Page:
- The Washington Times - Saturday, November 2, 2002

ST. PAUL, Minn. All the Senate candidates met here last night for a prime-time TV debate except former Vice President Walter F. Mondale, who said he couldn't make it.

Three days after Mr. Mondale agreed to replace Democratic Sen. Paul Wellstone on the ballot, Mr. Mondale, the 1984 Democratic presidential nominee, still had not agreed to a time and place to debate his Republican opponent, former St. Paul Mayor Norm Coleman.

Mr. Mondale's absence from a debate that Mr. Wellstone agreed to many weeks ago angered Republican state officials, who charged that he was trying to avoid a debate and "play out the clock" with only three more days remaining in a race that both sides said was too close to call.

"The guy's got to earn it. This is not an entitlement. Part of earning a U.S. Senate seat means debating your opponent, especially a candidate who hasn't put himself up for elective office in decades," said Bill Walsh, spokesman for the Minnesota Republican Party.

Republican officials here say their party's tracking polls show that "the race is tightening" and that Mr. Mondale may have peaked soon after he was officially named the Democratic candidate. Mr. Coleman's campaign headquarters has been besieged by phone calls from volunteers and pledges of campaign contributions since Democrats held a memorial service Tuesday night for of Mr. Wellstone that turned into a raucous rally for Mr. Mondale.

"In the last three days, lines of voters have come by to pick up more than 3,000 'Democrats for Coleman' yard signs," a Coleman campaign official said.

Last night's debate was sponsored by KSTP, Channel 5, in St. Paul and the Minneapolis Star Tribune. Mr. Coleman participated, along with two third-party candidates, Jim Moore of the Independence Party and Ray Tricomo of the Green Party.

Tom Hauser, KSTP's chief political reporter, who moderated the debate, said that it appeared that Mr. Mondale was "playing a Rose Garden strategy" for the remainder of the campaign. Presidents who get into political trouble have sometimes used managed events in the White House Rose Garden to promote their image, while avoiding outside public debate that raises questions about their policies and positions.

Declining the invitation, Mr. Mondale told Mr. Hauser that "I have to get around the rest of the state so that they can get a chance to hear me and what I have in mind, and then we'll have a debate."

"I've always agreed to debate, but this is a very unusual circumstance. I don't like it at all," he said.

But Republicans said that if Mr. Mondale needed to talk to voters, statewide television was the most efficient way to do it. "He would reach far more voters on TV than in a town meeting," said Ginny Wolfe, spokeswoman for the National Republican Senatorial Committee.

Officials in both camps said there were discussions about holding a debate and that Mr. Mondale's advisers wanted to hold one on Monday, the final day of the campaign.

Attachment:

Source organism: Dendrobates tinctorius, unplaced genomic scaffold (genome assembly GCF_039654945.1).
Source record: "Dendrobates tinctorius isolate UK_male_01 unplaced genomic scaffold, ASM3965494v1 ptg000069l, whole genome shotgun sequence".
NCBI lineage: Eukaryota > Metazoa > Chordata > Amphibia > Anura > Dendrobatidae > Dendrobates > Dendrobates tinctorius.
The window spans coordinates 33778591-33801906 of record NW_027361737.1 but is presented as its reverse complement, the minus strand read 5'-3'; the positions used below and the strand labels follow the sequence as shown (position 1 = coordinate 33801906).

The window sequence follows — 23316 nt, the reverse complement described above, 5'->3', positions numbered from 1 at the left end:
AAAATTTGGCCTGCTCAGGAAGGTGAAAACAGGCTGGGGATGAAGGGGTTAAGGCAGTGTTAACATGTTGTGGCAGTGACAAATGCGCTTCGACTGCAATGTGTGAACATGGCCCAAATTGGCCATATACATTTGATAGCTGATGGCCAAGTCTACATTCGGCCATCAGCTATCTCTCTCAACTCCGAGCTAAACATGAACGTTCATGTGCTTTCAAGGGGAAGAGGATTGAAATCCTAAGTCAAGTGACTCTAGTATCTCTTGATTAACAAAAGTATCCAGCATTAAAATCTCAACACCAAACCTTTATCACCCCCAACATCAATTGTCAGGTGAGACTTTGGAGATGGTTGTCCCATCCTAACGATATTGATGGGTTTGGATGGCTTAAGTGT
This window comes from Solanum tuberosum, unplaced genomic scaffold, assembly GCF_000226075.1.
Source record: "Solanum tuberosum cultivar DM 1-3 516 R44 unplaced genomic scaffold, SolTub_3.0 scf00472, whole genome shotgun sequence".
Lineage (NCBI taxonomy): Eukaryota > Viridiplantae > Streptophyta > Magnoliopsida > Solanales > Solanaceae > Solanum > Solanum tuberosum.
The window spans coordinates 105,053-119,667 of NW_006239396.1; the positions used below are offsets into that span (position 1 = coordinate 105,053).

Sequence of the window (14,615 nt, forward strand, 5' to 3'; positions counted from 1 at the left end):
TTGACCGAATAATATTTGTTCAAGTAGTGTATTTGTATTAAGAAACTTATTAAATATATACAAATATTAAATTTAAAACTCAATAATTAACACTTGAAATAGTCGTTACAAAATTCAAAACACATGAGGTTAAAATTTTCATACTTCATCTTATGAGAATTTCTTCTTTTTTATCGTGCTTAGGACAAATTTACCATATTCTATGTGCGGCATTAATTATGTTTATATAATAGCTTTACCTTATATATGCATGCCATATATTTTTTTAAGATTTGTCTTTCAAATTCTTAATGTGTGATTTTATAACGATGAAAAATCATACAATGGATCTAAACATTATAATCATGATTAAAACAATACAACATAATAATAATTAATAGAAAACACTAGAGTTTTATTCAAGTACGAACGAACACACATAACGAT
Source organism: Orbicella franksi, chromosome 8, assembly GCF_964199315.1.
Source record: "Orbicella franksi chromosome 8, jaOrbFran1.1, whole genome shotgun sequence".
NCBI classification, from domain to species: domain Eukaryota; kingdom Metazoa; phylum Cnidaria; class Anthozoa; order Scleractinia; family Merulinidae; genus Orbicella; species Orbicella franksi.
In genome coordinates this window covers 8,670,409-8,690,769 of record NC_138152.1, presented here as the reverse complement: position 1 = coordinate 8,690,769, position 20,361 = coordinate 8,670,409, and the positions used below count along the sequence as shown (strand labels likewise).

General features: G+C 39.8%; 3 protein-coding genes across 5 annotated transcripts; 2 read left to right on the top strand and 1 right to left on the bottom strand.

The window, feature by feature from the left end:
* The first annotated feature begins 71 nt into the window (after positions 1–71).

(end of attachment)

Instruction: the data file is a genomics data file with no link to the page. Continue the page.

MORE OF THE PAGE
"We're talking to them, and they are talking to us. There will be a debate," a Mondale campaign official said last night.

But Coleman strategists were opposed to holding a debate on Monday, the day before voters go to the polls, because it would not give voters and news organizations time to absorb, analyze and critique what Mr. Mondale said. "We've never heard of a debate being held the day before Election Day," said a Coleman campaign official.

The NBC television affiliate here also has offered to hold a debate this weekend, with "Meet the Press" interviewer Tim Russert serving as the moderator, an offer Mr. Coleman has already accepted. But there has been no response from the Mondale campaign.

Last night, Mr. Coleman said that, if he is elected, he would "reach across the aisle" in the Senate to work for energy independence, Social Security reform and a prescription-drug benefits plan.

Mr. Coleman, a Democrat-turned-Republican, repeated his campaign theme that "the future is now" and that the old politics of rigid partisanship and gridlock had to be overcome by problem-solvers who can move legislation through.

Notably, despite months of Democratic attacks accusing him of backing Social Security privatization, Mr. Coleman defended President Bush's idea to let younger workers invest some of their payroll taxes in stocks and bonds to build richer retirement savings. But he said he would "not vote for anything that cuts one dime" from what beneficiaries have paid into the system or what they have been promised.

Mr. Coleman has been striking a generational theme in the final days of the race, saying that this campaign "is about the future," thus implying that Mr. Mondale, 74 who hasn't held elective office in 22 years represented the past.

Mr. Coleman, 53, has been flying around the state in a whirlwind, final round of campaign appearances, in sharp contrast to Mr. Mondale's more sedate schedule of two or three events a day.

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